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RFID News Roundup

Ubisense intros UWB tag module for third-party development; RFID tracks participants at "World's Largest 5K Event"; Baptist Memorial Health Care installs RFID system to protect babies; RF Code extends trade-up program to include passive RFID tags, readers; Nivis announces new WirelessHART gateway solution.
Jul 01, 2010The following are news announcements made during the past week.

Ubisense Intros UWB Tag Module for Third-Party Development
Ubisense, a manufacturer of ultra-wideband (UWB) real-time location system (RTLS) solutions, has introduced its new tag module designed for direct integration into third-party devices. Certified in the United States, Canada and the European Union, the module is a UWB location-tracking device that's an advanced version of Ubisense's standard location-tracking tag used for monitoring individuals and assets, as well as for managing critical production, the company reports. Such certification means integrators need not perform UWB emissions testing on their final products, Ubisense explains. Atlas Copco is currently integrating the module within power tools it manufactures, and Ubisense says it expects the module to be used by organizations across a variety of market sectors that produce devices requiring custom form factors. The module transmits UWB radio signals that allow the Ubisense location system to find its position in real time to within 15 centimeters (6 inches) in 3-D, depending on system a company's particular configuration and environment. Because the system measures both the angle of arrival (AOA) and the time difference of arrival (TDOA) of the tag's signals, it can generate accurate 3-D tracking information, even when only two sensors detect the tag. Ubisense tags also employ a dual-radio architecture—that is, in addition to having a one-way UWB radio used for tracking, they also have a conventional bidirectional 2.4 GHz radio for control and telemetry. According to Ubisense, the tag module measures 24.5 millimeters by 24.5 millimeters by 9.1 millimeters (1 inch by 1 inch by 0.4 inch), and its design allows it to be integrated into and receive power from a host device, enabling third parties to location-enable their products. The company has also introduced a Module Development Research Kit to support integrators considering location-enabling their products. The package includes tag modules, sensors, software and documentation—everything necessary to allow experimentation with Ubisense's tag module, the firm reports. Both the module and kit are available now.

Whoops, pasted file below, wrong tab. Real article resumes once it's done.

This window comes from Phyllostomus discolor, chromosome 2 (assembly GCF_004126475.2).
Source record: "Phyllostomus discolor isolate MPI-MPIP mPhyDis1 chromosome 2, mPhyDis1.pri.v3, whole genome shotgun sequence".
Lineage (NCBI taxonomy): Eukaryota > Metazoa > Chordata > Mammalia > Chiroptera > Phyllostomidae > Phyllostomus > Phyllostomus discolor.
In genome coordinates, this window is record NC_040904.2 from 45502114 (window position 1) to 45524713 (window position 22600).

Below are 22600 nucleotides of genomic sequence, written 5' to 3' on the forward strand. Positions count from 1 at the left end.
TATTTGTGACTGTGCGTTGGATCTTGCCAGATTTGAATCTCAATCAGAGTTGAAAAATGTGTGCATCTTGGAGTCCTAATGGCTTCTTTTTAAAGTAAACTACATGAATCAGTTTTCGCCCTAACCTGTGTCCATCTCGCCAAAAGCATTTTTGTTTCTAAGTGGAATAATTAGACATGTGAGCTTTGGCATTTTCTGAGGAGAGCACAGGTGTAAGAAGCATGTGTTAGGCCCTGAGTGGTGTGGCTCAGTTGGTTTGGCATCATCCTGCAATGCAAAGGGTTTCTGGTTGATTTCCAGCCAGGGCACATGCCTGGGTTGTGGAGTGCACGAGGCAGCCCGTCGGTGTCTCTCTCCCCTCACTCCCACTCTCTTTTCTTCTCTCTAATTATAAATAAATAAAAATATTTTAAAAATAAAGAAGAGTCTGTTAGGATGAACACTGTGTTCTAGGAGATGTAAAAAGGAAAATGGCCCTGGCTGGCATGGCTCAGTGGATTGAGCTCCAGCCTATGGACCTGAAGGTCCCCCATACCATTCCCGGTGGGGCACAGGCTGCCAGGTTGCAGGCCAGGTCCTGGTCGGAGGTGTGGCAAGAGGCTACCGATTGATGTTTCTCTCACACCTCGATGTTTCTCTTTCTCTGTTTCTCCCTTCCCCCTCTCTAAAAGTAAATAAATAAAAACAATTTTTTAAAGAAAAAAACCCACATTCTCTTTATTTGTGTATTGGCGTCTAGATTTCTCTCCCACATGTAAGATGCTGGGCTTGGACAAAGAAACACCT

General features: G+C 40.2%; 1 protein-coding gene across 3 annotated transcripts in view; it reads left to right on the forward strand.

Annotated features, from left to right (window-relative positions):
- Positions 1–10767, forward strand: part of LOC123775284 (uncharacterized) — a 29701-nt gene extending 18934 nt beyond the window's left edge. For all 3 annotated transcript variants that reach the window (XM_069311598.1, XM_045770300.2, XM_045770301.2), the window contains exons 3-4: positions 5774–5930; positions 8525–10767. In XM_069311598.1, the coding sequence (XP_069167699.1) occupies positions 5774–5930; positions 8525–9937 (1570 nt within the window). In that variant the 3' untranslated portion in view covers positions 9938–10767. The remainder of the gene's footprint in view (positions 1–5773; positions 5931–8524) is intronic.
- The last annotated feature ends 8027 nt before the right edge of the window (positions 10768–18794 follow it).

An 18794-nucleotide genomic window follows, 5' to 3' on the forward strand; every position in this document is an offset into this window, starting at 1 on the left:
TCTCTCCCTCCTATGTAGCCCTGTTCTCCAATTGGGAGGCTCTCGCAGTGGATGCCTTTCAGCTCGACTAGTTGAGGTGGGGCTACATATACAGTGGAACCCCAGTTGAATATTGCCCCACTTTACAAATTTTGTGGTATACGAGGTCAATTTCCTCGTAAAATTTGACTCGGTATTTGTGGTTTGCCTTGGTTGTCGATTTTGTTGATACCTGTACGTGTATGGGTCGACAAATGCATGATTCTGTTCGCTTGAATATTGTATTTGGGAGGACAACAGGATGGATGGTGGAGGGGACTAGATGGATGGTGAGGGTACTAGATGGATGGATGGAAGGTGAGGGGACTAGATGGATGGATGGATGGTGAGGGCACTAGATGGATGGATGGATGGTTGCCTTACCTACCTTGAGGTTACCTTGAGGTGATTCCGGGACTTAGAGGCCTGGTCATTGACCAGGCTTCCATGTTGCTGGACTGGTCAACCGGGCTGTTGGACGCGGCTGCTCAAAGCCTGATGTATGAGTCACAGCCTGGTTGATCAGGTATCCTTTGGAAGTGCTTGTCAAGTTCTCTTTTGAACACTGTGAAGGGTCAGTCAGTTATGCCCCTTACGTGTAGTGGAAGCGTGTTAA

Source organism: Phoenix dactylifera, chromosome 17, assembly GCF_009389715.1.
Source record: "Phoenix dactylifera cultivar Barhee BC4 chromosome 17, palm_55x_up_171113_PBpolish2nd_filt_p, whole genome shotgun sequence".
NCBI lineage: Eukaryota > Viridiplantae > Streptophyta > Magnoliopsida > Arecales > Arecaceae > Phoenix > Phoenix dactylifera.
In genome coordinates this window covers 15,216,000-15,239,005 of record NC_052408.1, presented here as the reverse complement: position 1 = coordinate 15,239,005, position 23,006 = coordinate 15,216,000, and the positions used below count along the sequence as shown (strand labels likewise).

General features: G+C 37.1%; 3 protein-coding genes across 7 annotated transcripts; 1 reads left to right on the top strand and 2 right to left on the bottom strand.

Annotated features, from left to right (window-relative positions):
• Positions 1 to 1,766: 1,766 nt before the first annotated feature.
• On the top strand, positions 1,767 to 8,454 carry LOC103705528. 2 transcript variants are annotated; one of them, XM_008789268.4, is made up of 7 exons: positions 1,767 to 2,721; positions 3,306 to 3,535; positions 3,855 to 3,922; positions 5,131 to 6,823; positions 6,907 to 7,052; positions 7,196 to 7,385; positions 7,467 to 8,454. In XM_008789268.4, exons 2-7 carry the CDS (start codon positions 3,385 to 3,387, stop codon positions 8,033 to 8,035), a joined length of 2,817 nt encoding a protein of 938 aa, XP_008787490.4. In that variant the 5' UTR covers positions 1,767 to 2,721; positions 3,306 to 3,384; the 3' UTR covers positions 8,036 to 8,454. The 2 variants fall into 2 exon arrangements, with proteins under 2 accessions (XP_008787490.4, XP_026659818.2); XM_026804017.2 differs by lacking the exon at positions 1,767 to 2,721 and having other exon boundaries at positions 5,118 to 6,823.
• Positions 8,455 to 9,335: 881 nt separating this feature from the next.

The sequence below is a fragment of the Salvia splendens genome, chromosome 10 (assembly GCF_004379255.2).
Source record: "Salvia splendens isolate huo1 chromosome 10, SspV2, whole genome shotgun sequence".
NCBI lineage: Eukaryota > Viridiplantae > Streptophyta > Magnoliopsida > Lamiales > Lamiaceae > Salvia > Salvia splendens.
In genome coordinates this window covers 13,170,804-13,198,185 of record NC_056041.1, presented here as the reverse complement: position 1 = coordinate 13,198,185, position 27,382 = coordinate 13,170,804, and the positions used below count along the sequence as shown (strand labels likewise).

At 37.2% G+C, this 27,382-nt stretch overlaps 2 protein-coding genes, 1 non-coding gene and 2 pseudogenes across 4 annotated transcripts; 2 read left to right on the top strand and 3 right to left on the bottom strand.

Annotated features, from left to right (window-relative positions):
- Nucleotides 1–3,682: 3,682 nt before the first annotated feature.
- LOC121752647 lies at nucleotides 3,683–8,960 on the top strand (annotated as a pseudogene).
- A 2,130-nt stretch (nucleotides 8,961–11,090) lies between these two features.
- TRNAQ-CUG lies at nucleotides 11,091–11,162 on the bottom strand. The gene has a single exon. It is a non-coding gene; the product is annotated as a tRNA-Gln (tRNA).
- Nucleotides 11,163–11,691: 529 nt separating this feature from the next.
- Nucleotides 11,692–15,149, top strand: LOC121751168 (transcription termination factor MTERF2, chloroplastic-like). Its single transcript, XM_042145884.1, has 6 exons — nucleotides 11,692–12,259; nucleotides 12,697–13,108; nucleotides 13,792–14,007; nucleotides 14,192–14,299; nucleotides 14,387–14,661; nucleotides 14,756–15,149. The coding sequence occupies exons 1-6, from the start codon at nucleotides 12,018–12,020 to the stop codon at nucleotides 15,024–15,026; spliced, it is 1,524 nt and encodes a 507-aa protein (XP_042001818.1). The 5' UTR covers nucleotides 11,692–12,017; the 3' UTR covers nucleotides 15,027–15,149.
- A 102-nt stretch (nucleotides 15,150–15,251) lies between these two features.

RFID Tracks Participants at "World's Largest 5K Event"
The Susan G. Komen St. Louis Race for the Cure, which bills itself as the "world's largest 5K event," leveraged an RFID-enabled race-timing system from Innovative Timing Systems (ITS). The solution, known as the Jaguar Race Timing System, was used to time thousands of race participants. The Jaguar Race Timing System employs Alien Technology RFID readers with slight modifications, as well as Alien reader antennas. ITS' system also utilizes Alien EPC Gen 2 RFID chips, and sometimes Alien tags. At the St. Louis event, held on June 12 of this year, ITS used its own proprietary tag, the G-Chip, which is specifically designed to handle large races, according to Kurt Hansen, ITS' president. Hansen declines to provide details regarding the proprietary tag design, citing competitive market reasons. At the St. Louis race, Alien reader antennas were mounted overhead, along with modified Alien readers, and the G-Chips were affixed to the backs of the race bibs. More than 71,000 participants were offered the option to be timed with the system, though not all accepted. Hansen describes the race as resembling a scene from a movie in which 71,000 people were trying to evacuate a city simultaneously. With such a large mass of people, he says, safety was paramount, and the Jaguar was thus the ideal solution since it was designed for extremely high-read reliability without any potential trip hazards. ITS first commercially introduced its Jaguar Race Timing System in September 2008 (see Startup Offers 'Fail-safe' RFID Race-Timing System). Its design was markedly different from traditional timing systems that involved tags affixed to shoes and mats over which racers would step, that included antennas.

Baptist Memorial Health Care Installs RFID System to Protect Babies